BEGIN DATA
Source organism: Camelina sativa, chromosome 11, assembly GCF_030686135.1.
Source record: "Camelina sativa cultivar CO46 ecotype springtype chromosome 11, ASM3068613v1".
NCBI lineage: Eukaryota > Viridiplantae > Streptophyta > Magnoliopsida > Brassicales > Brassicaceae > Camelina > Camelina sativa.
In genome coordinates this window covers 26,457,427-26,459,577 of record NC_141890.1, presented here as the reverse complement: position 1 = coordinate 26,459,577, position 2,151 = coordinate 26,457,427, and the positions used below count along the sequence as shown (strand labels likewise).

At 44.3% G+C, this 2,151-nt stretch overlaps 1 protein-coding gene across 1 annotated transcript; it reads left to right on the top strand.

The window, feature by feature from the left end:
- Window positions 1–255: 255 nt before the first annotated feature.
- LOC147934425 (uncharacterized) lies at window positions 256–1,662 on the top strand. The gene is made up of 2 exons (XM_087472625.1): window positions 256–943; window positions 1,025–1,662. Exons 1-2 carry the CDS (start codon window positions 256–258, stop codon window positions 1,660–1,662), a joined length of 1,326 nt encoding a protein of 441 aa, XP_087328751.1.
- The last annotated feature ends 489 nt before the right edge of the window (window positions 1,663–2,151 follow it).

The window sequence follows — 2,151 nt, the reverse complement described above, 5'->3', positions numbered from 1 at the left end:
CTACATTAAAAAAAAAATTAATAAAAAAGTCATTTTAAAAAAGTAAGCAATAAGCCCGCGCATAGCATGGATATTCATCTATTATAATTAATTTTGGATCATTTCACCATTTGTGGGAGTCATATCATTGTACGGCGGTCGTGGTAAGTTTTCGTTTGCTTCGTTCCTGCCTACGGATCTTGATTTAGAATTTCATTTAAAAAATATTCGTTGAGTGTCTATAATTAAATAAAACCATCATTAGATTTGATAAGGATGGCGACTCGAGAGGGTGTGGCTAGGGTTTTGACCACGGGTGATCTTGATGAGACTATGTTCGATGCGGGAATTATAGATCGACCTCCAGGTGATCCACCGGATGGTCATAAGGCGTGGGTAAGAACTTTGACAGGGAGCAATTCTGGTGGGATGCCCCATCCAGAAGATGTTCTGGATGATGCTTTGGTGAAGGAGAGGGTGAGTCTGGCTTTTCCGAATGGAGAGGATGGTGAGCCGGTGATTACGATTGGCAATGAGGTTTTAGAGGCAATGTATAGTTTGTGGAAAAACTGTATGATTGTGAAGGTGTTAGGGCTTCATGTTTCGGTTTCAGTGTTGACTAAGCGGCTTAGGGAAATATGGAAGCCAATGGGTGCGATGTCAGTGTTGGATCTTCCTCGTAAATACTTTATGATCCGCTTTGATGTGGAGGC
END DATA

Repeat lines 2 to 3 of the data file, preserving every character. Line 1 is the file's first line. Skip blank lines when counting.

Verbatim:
Source record: "Camelina sativa cultivar CO46 ecotype springtype chromosome 11, ASM3068613v1".
NCBI lineage: Eukaryota > Viridiplantae > Streptophyta > Magnoliopsida > Brassicales > Brassicaceae > Camelina > Camelina sativa.